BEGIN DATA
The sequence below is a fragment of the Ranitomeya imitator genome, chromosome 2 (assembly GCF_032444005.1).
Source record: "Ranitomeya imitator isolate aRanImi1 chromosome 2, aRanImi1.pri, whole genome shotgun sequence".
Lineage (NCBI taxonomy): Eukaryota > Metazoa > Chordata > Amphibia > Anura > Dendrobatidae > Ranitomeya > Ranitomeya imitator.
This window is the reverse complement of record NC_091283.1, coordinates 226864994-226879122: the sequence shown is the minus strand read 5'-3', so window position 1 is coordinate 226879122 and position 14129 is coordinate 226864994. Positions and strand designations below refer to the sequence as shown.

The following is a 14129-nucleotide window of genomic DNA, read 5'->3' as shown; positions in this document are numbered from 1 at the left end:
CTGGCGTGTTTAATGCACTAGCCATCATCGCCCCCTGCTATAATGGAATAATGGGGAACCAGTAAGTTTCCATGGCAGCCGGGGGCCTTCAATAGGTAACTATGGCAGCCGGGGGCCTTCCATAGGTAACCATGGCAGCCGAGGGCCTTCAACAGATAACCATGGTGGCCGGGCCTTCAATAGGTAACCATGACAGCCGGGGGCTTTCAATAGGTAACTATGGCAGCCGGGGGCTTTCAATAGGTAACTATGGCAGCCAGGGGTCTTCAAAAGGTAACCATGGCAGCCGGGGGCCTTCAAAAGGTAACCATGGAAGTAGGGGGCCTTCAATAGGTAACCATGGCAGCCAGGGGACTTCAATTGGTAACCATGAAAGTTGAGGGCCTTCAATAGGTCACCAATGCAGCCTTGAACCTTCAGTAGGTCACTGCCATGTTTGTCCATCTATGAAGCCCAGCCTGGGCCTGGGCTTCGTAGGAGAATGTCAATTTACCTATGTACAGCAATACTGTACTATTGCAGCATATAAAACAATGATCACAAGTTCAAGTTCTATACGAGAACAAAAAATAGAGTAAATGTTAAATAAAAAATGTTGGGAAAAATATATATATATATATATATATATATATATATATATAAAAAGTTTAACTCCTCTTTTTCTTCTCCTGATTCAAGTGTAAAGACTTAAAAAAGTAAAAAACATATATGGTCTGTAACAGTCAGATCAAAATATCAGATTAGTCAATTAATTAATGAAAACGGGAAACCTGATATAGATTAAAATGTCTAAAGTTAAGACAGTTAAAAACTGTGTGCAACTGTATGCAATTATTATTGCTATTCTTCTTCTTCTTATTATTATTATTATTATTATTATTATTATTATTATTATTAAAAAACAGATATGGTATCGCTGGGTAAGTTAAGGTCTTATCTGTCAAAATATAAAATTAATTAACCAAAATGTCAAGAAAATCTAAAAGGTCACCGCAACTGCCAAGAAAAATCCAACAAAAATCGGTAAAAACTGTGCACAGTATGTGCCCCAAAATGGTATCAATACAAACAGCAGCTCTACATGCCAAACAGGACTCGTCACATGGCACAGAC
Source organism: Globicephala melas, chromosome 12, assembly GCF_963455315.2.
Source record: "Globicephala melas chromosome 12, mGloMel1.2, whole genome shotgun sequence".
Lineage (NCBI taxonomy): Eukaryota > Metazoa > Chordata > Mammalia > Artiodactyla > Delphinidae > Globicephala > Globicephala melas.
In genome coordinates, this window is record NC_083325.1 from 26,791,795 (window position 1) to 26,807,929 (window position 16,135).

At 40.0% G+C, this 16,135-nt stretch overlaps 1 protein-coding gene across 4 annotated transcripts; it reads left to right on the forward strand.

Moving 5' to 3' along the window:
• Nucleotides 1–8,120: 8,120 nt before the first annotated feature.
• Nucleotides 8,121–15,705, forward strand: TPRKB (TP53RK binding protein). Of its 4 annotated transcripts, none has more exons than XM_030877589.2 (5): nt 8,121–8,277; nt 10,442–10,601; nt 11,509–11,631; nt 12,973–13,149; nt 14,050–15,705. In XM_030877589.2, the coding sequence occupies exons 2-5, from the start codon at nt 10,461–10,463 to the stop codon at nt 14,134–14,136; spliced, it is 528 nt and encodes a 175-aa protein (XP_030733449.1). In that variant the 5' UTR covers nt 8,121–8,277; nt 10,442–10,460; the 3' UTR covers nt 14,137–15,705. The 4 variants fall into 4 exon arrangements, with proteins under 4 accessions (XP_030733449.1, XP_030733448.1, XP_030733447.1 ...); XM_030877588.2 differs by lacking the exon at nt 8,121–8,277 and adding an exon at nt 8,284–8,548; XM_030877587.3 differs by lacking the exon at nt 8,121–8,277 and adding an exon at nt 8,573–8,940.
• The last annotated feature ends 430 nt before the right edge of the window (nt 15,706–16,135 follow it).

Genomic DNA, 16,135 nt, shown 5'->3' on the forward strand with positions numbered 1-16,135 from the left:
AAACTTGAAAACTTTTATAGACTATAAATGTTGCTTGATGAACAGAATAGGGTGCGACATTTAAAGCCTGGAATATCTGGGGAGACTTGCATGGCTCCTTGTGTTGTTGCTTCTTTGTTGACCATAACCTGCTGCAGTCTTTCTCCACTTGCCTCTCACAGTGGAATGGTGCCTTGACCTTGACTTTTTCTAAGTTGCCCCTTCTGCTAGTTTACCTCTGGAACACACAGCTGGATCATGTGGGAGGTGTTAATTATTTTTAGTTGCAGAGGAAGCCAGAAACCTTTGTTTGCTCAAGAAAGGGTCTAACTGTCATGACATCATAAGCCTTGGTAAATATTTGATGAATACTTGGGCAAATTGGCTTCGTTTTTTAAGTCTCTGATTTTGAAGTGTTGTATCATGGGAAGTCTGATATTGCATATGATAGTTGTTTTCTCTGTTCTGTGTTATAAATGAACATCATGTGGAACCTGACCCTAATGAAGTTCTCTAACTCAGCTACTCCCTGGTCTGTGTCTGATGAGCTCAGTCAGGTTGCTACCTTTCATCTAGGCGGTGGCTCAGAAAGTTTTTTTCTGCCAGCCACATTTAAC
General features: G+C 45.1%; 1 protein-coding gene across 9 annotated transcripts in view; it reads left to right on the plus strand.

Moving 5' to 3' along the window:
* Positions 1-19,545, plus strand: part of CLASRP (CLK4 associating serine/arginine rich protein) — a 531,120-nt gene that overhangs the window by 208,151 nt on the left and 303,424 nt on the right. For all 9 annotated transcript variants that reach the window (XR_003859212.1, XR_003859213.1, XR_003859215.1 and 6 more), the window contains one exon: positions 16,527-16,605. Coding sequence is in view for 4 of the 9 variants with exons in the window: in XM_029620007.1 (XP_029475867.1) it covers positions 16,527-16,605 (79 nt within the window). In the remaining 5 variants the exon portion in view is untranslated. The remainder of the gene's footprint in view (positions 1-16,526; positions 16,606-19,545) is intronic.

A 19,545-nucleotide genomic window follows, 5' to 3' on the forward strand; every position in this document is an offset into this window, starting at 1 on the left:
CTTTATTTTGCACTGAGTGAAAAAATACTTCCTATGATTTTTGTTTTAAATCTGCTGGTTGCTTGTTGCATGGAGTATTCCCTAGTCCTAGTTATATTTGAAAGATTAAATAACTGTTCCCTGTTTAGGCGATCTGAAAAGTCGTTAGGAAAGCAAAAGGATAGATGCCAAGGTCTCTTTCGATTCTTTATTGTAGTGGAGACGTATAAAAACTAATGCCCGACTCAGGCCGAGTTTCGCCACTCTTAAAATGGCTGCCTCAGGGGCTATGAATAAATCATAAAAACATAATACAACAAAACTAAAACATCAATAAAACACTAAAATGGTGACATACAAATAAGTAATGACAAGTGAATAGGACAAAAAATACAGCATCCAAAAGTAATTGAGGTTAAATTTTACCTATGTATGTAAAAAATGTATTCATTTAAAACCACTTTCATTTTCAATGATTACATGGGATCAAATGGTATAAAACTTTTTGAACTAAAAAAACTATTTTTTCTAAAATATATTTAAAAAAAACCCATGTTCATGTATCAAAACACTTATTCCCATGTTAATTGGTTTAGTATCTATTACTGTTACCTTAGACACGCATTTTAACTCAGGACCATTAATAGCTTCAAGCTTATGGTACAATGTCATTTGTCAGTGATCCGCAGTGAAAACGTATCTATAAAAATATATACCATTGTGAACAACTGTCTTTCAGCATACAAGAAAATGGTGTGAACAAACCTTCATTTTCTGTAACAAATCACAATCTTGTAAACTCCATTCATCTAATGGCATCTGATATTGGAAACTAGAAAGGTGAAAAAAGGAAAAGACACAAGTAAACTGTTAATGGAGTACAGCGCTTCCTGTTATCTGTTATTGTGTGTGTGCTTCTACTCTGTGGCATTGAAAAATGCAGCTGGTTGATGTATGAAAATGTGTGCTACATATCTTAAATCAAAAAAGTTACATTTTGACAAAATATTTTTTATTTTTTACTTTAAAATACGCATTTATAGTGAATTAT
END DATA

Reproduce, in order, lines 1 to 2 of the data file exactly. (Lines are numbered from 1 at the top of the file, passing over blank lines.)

The sequence below is a fragment of the Ranitomeya imitator genome, chromosome 2 (assembly GCF_032444005.1).
Source record: "Ranitomeya imitator isolate aRanImi1 chromosome 2, aRanImi1.pri, whole genome shotgun sequence".